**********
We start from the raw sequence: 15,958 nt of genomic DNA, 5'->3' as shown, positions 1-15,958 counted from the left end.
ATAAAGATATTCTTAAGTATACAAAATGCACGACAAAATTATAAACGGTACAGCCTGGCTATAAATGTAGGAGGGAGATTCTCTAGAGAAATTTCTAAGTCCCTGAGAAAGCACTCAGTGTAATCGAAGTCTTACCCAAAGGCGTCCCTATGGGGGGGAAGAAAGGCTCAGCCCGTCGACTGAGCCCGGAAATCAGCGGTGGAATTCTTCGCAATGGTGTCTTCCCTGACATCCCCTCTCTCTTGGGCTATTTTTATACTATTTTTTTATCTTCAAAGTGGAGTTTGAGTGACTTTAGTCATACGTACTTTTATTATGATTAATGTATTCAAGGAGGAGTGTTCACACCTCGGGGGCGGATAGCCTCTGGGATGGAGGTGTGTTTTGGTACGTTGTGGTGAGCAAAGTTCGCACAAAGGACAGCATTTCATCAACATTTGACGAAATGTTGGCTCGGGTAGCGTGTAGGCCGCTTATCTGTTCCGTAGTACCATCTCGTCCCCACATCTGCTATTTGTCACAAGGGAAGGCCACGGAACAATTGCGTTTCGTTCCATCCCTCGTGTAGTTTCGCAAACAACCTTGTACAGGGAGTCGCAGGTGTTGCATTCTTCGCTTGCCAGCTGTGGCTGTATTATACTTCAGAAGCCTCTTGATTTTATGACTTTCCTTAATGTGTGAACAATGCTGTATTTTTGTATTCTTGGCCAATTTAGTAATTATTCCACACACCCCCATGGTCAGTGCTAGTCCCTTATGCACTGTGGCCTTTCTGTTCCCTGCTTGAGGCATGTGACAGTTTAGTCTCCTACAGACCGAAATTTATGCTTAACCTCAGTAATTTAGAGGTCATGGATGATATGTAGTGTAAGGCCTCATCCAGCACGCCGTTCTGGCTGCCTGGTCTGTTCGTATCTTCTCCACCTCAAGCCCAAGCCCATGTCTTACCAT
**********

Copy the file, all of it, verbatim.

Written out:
We start from the raw sequence: 15,958 nt of genomic DNA, 5'->3' as shown, positions 1-15,958 counted from the left end.
ATAAAGATATTCTTAAGTATACAAAATGCACGACAAAATTATAAACGGTACAGCCTGGCTATAAATGTAGGAGGGAGATTCTCTAGAGAAATTTCTAAGTCCCTGAGAAAGCACTCAGTGTAATCGAAGTCTTACCCAAAGGCGTCCCTATGGGGGGGAAGAAAGGCTCAGCCCGTCGACTGAGCCCGGAAATCAGCGGTGGAATTCTTCGCAATGGTGTCTTCCCTGACATCCCCTCTCTCTTGGGCTATTTTTATACTATTTTTTTATCTTCAAAGTGGAGTTTGAGTGACTTTAGTCATACGTACTTTTATTATGATTAATGTATTCAAGGAGGAGTGTTCACACCTCGGGGGCGGATAGCCTCTGGGATGGAGGTGTGTTTTGGTACGTTGTGGTGAGCAAAGTTCGCACAAAGGACAGCATTTCATCAACATTTGACGAAATGTTGGCTCGGGTAGCGTGTAGGCCGCTTATCTGTTCCGTAGTACCATCTCGTCCCCACATCTGCTATTTGTCACAAGGGAAGGCCACGGAACAATTGCGTTTCGTTCCATCCCTCGTGTAGTTTCGCAAACAACCTTGTACAGGGAGTCGCAGGTGTTGCATTCTTCGCTTGCCAGCTGTGGCTGTATTATACTTCAGAAGCCTCTTGATTTTATGACTTTCCTTAATGTGTGAACAATGCTGTATTTTTGTATTCTTGGCCAATTTAGTAATTATTCCACACACCCCCATGGTCAGTGCTAGTCCCTTATGCACTGTGGCCTTTCTGTTCCCTGCTTGAGGCATGTGACAGTTTAGTCTCCTACAGACCGAAATTTATGCTTAACCTCAGTAATTTAGAGGTCATGGATGATATGTAGTGTAAGGCCTCATCCAGCACGCCGTTCTGGCTGCCTGGTCTGTTCGTATCTTCTCCACCTCAAGCCCAAGCCCATGTCTTACCAT